Marsh samphire is bursting with vitamin C and is reputed to have a naturally astringent, brightening effect on skin.
Once home, keep leaves refrigerated in a sealed bag for around four days. Add them to noodles or a risotto for a salty crunch, or use them to make sushi rolls.
Alex says hedge garlic (pictured) works wonders for reliving stuffy heads and treating coughs, the crop can also be used externally to treat sores (file image)
HEDGE GARLIC TREATS COLDS
Found in plentiful crops in hedgerows and woodland, hedge garlic (also known as mustard garlic), releases a deliciously warming garlicky scent when the leaves are crushed and is excellent for relieving stuffy heads and treating coughs.
Used externally, it is said to soothe bruises and sores.
Cut a few leaves from each plant. Chop them and add to dips or mayonnaise for a hint of mustardy garlic.
You can also use them in place of mint in a sauce for roast lamb. To make a pesto, take three good handfuls of hedge garlic leaves (washed), 2 tbsp of Parmesan or other cheese, 2 tbsp of toasted pine nuts (or other nuts), and 2 tbsp of extra virgin olive oil. Add a little lemon juice, pepper and salt, to taste, then blend all the ingredients together.
This pesto keeps for about four or five days in a jar in the fridge — simply cover it with a little more olive oil once opened. Or freeze it.
The medical herbalist revealed blackberries (pictured) have a range of health-giving nutrients, including manganese for keeping wrinkles at bay (file image)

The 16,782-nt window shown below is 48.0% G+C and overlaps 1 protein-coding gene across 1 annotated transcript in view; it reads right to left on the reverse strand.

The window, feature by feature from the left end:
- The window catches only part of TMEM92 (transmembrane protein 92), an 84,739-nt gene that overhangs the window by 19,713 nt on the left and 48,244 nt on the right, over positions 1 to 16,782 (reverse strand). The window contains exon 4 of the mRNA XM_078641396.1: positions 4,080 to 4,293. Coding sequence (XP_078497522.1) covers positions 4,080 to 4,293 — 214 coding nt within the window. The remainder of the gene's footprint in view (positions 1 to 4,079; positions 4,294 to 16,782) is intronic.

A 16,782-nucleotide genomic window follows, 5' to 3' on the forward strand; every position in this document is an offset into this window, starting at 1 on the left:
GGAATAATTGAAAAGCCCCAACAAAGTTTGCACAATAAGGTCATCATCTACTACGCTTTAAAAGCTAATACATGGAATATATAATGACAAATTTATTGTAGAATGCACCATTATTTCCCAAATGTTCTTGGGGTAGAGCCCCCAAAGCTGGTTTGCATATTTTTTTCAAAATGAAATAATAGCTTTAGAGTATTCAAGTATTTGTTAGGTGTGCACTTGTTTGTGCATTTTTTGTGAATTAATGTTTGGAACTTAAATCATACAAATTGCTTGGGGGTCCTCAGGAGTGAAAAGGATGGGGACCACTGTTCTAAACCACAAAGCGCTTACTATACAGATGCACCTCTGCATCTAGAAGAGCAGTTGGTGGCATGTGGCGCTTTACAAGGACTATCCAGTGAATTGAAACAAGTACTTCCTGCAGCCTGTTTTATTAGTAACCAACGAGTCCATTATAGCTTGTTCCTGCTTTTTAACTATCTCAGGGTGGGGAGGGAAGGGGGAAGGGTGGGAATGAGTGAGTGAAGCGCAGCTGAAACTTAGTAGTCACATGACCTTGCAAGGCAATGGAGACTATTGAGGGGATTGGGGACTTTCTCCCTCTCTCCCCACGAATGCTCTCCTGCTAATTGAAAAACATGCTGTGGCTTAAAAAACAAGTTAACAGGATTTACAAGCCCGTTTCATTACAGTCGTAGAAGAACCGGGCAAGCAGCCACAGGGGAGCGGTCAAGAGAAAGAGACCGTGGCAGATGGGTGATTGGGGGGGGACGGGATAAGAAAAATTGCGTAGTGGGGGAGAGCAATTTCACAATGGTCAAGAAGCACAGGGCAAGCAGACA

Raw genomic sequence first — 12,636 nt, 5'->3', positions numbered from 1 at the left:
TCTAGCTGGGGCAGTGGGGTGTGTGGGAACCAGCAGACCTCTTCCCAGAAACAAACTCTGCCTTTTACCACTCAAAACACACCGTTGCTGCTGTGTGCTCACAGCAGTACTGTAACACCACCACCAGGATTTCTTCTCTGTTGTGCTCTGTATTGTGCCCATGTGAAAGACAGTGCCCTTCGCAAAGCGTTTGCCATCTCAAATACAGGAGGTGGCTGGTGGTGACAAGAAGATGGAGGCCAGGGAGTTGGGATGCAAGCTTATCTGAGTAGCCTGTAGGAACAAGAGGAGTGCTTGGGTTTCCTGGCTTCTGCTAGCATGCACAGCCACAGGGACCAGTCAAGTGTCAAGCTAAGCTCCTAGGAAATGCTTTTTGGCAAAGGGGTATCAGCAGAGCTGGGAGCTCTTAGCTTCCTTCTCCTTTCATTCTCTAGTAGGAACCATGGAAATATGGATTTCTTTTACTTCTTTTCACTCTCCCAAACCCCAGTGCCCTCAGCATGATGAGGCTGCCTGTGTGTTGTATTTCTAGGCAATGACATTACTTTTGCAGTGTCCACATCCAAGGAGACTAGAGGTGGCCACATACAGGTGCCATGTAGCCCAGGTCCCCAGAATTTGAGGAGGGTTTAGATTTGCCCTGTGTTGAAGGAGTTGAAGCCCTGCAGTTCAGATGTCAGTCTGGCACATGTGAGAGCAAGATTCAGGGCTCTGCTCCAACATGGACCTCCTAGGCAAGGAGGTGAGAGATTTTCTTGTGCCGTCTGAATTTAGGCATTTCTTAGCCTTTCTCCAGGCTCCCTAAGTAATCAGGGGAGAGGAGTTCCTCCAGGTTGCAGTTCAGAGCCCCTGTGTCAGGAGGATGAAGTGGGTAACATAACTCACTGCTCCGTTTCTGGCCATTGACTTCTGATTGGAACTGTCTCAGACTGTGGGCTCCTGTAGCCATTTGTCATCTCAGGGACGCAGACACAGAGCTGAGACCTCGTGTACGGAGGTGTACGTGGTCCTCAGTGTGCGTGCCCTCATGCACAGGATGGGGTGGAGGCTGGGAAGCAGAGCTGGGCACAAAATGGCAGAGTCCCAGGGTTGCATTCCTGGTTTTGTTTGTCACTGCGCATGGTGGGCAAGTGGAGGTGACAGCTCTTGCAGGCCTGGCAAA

BLACKBERRIES TO BOOST THE BRAIN
Fun and free, picking wild blackberries is one of those summer rituals we all remember from childhood.
But as well as entertaining the children, it’s an activity with big health benefits.
These are little black jewels packed with health-giving nutrients. That sweet juice running down your fingers and chin is black-coloured because of a pigment that contains anthocyanins — powerful antioxidants which boost our immunity and protect us against allergies.
Blackberries are also high in manganese, which plays a key role in the formation of collagen and keeps wrinkles at bay.
In 2013, a study in the European Journal of Nutrition found that the polyphenols in wild black-berries had ‘neuroprotective effects’, potentially slowing down age-related cognitive decline.
The simplest way to eat them is unadorned and fresh from the hedgerow. Or, for a speedy dessert, arrange them in a shallow dish and scatter over some chopped mint. Cover with a layer of crème fraiche (or oat cream) and sprinkle with brown sugar. Pop under a preheated grill for about five minutes until the sugar is bubbling.
How to beat your menopause fatigue
The Stinging nettle should definitely be known as a superfood.
As well as containing almost three times as much calcium as raw kale, nettles are a source of protein and iron, and are packed with vitamin A, vitamin C, magnesium and potassium.